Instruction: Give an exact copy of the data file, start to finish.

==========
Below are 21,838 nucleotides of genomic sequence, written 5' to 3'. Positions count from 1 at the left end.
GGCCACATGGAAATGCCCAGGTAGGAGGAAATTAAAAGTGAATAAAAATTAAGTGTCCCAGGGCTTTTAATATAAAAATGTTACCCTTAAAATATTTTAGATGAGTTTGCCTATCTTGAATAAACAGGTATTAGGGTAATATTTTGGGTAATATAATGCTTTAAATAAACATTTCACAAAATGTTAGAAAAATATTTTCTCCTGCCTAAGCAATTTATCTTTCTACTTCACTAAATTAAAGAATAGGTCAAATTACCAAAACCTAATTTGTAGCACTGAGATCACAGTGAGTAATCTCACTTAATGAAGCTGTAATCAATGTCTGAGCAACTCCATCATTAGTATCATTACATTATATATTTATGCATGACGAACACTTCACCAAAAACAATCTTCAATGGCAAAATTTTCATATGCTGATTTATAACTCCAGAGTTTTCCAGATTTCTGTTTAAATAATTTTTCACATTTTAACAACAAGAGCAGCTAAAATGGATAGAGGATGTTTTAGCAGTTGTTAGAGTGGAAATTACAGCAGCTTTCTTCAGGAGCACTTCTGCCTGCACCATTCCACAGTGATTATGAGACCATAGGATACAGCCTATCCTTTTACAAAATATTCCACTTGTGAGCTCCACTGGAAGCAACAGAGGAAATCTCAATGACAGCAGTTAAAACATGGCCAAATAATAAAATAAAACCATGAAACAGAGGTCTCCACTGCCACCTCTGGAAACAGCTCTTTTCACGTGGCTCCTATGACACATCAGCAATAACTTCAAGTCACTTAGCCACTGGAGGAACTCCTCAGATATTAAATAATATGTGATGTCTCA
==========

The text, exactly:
Below are 21,838 nucleotides of genomic sequence, written 5' to 3'. Positions count from 1 at the left end.
GGCCACATGGAAATGCCCAGGTAGGAGGAAATTAAAAGTGAATAAAAATTAAGTGTCCCAGGGCTTTTAATATAAAAATGTTACCCTTAAAATATTTTAGATGAGTTTGCCTATCTTGAATAAACAGGTATTAGGGTAATATTTTGGGTAATATAATGCTTTAAATAAACATTTCACAAAATGTTAGAAAAATATTTTCTCCTGCCTAAGCAATTTATCTTTCTACTTCACTAAATTAAAGAATAGGTCAAATTACCAAAACCTAATTTGTAGCACTGAGATCACAGTGAGTAATCTCACTTAATGAAGCTGTAATCAATGTCTGAGCAACTCCATCATTAGTATCATTACATTATATATTTATGCATGACGAACACTTCACCAAAAACAATCTTCAATGGCAAAATTTTCATATGCTGATTTATAACTCCAGAGTTTTCCAGATTTCTGTTTAAATAATTTTTCACATTTTAACAACAAGAGCAGCTAAAATGGATAGAGGATGTTTTAGCAGTTGTTAGAGTGGAAATTACAGCAGCTTTCTTCAGGAGCACTTCTGCCTGCACCATTCCACAGTGATTATGAGACCATAGGATACAGCCTATCCTTTTACAAAATATTCCACTTGTGAGCTCCACTGGAAGCAACAGAGGAAATCTCAATGACAGCAGTTAAAACATGGCCAAATAATAAAATAAAACCATGAAACAGAGGTCTCCACTGCCACCTCTGGAAACAGCTCTTTTCACGTGGCTCCTATGACACATCAGCAATAACTTCAAGTCACTTAGCCACTGGAGGAACTCCTCAGATATTAAATAATATGTGATGTCTCA